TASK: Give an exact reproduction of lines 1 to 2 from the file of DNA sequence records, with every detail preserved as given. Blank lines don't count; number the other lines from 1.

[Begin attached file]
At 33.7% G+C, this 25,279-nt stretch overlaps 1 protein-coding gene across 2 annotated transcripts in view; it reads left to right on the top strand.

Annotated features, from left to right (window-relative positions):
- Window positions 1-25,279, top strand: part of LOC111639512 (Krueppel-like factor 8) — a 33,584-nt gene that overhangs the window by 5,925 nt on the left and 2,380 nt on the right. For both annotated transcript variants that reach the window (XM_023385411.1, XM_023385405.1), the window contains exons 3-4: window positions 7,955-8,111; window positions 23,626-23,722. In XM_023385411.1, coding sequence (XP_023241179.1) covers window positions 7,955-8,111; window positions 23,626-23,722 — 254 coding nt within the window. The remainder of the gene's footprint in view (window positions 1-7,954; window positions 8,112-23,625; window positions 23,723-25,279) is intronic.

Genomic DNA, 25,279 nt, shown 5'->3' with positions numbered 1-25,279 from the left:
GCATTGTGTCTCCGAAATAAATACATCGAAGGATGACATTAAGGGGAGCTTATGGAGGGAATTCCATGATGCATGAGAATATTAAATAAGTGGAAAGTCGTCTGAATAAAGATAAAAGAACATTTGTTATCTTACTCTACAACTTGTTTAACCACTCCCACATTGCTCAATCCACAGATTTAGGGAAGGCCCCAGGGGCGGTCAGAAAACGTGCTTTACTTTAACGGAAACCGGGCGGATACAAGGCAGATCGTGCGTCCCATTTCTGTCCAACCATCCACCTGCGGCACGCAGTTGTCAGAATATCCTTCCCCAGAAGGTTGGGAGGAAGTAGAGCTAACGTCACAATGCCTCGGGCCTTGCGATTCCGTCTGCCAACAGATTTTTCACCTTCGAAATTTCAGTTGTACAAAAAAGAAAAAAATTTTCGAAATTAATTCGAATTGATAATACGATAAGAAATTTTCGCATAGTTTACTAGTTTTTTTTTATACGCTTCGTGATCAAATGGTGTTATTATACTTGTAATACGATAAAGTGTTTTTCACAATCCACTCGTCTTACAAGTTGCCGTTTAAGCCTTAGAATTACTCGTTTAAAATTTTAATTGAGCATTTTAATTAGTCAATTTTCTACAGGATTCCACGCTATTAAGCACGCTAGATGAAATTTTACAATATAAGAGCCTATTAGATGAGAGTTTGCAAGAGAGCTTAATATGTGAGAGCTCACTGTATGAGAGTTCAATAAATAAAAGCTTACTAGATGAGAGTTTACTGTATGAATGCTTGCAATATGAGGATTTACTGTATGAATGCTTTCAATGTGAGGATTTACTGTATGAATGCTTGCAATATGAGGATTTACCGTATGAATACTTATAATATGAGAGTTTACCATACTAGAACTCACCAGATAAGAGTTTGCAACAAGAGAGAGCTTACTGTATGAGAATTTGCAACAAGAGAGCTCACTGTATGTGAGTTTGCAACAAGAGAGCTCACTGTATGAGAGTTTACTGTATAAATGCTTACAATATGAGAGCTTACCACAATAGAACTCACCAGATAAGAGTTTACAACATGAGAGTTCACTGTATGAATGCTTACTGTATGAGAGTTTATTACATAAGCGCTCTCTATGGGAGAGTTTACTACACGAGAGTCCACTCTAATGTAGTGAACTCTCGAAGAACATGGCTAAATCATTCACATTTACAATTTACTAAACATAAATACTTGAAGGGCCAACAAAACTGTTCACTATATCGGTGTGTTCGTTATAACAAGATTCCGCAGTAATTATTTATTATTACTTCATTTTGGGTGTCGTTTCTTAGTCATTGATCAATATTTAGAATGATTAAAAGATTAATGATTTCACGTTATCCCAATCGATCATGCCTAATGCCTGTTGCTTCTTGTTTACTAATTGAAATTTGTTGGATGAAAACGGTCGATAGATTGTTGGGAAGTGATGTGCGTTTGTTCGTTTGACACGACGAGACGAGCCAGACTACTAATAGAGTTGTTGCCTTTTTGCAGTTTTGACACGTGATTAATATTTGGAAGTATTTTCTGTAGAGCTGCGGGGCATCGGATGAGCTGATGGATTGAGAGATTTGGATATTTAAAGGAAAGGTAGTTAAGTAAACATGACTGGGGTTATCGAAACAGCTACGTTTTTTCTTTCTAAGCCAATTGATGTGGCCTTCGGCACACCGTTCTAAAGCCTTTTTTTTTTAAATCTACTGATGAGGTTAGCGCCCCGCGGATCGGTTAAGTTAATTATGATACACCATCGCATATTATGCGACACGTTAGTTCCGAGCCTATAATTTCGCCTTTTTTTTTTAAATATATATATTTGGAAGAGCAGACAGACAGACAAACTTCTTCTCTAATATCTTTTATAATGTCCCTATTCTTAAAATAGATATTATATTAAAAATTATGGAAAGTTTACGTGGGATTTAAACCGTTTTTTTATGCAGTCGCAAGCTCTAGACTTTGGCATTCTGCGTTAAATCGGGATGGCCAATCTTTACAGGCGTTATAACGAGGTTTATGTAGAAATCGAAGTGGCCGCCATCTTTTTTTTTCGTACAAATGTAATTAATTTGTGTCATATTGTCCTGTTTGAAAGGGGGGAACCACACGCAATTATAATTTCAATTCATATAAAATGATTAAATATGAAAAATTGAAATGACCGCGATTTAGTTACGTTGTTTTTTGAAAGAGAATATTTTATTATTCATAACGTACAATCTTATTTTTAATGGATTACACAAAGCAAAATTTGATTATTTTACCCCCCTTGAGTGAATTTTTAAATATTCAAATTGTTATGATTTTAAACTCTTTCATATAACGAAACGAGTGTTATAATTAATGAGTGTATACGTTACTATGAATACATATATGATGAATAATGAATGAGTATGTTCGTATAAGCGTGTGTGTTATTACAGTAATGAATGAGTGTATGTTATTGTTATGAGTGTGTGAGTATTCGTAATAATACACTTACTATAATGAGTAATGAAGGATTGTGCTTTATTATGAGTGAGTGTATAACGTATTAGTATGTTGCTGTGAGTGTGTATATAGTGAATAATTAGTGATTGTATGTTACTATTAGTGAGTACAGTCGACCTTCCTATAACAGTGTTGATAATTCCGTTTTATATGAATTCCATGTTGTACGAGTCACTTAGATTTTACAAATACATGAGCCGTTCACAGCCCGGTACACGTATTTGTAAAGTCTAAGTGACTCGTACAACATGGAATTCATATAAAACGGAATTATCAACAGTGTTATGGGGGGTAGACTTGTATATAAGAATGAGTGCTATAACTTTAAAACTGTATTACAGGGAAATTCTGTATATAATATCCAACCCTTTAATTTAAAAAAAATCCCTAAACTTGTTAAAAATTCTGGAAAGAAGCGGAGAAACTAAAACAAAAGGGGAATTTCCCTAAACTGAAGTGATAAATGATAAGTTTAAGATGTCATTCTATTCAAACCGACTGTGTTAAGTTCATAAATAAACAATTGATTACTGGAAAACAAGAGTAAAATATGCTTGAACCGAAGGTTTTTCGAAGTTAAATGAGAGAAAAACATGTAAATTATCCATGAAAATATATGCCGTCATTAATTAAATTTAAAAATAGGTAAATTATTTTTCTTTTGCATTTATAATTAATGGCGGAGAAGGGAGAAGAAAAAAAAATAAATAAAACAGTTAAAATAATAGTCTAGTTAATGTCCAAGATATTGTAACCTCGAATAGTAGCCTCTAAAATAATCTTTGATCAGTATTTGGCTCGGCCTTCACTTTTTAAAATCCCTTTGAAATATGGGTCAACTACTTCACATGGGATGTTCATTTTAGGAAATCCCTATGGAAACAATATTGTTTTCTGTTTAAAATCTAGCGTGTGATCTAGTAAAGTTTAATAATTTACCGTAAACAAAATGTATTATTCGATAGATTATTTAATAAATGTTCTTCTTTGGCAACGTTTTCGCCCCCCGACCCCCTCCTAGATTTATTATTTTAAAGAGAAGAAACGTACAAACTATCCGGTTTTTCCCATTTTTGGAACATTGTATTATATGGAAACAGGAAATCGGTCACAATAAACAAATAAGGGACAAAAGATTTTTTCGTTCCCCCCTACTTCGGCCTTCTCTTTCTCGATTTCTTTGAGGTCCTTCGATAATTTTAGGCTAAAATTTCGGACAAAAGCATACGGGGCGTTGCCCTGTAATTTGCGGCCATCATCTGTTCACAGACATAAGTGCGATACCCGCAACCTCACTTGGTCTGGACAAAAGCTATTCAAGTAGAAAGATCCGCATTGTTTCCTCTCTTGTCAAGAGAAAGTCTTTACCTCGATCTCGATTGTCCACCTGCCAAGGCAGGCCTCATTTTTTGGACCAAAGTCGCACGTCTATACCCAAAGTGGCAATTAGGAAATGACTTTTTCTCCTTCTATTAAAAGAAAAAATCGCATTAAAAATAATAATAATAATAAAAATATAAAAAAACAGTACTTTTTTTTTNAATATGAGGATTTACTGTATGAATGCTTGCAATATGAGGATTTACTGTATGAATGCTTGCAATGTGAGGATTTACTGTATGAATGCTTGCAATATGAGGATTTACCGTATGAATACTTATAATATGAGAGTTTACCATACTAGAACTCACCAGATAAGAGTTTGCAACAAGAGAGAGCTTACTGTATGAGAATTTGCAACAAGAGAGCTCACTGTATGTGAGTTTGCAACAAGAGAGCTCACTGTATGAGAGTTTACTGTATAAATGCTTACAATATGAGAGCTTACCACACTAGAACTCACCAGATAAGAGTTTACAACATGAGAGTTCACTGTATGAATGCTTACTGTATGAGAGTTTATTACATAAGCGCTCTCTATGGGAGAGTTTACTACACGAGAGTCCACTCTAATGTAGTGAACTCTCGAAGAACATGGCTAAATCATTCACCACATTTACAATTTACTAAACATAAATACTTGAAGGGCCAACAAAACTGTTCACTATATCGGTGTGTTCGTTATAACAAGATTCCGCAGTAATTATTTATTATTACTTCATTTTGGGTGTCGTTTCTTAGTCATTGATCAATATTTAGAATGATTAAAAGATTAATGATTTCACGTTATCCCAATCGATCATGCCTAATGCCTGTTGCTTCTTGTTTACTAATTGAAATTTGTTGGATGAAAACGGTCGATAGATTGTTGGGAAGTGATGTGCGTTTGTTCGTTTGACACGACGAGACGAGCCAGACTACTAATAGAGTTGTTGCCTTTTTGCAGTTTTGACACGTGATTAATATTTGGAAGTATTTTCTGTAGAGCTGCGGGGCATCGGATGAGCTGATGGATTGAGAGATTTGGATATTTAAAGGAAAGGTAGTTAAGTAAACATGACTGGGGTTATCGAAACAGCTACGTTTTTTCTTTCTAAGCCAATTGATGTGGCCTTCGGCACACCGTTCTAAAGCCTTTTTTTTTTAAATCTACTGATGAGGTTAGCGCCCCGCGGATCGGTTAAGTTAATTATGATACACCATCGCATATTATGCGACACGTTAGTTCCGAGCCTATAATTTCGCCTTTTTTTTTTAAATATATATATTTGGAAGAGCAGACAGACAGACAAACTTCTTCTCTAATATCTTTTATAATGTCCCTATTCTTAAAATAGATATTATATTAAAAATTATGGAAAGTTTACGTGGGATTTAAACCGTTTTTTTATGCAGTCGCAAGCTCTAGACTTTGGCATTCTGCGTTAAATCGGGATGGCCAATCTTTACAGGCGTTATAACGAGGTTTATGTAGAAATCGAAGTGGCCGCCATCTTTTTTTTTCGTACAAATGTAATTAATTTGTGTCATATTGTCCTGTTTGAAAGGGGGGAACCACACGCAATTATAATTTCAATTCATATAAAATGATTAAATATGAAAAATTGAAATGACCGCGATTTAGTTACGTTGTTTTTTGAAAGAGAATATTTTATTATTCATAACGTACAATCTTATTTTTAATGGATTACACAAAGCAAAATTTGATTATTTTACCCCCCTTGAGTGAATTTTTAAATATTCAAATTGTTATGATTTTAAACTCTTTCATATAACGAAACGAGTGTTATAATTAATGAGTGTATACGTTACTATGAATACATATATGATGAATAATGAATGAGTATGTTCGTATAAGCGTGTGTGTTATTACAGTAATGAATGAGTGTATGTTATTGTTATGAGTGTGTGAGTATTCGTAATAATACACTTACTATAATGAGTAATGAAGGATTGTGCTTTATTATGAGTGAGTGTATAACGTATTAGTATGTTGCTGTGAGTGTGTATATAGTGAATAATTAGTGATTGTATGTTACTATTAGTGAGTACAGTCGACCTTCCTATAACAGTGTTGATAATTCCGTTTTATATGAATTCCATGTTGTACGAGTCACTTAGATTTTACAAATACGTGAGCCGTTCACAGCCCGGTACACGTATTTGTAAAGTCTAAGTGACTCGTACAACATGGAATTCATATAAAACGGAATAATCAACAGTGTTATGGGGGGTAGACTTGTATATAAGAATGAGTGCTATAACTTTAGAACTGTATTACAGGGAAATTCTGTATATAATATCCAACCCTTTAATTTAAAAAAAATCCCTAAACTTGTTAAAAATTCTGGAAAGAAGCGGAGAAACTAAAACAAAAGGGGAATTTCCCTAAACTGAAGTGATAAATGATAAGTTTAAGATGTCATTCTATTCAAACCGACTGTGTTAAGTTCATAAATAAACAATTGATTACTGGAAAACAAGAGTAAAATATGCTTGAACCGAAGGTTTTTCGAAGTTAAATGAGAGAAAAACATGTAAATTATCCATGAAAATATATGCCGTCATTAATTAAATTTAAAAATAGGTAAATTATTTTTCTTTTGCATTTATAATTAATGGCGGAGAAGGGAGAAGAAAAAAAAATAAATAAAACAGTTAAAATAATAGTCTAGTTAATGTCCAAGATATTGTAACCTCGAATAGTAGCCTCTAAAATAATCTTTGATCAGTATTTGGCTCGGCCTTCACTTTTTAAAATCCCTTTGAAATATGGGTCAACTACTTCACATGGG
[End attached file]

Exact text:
At 33.7% G+C, this 25,279-nt stretch overlaps 1 protein-coding gene across 2 annotated transcripts in view; it reads left to right on the top strand.

Annotated features, from left to right (window-relative positions):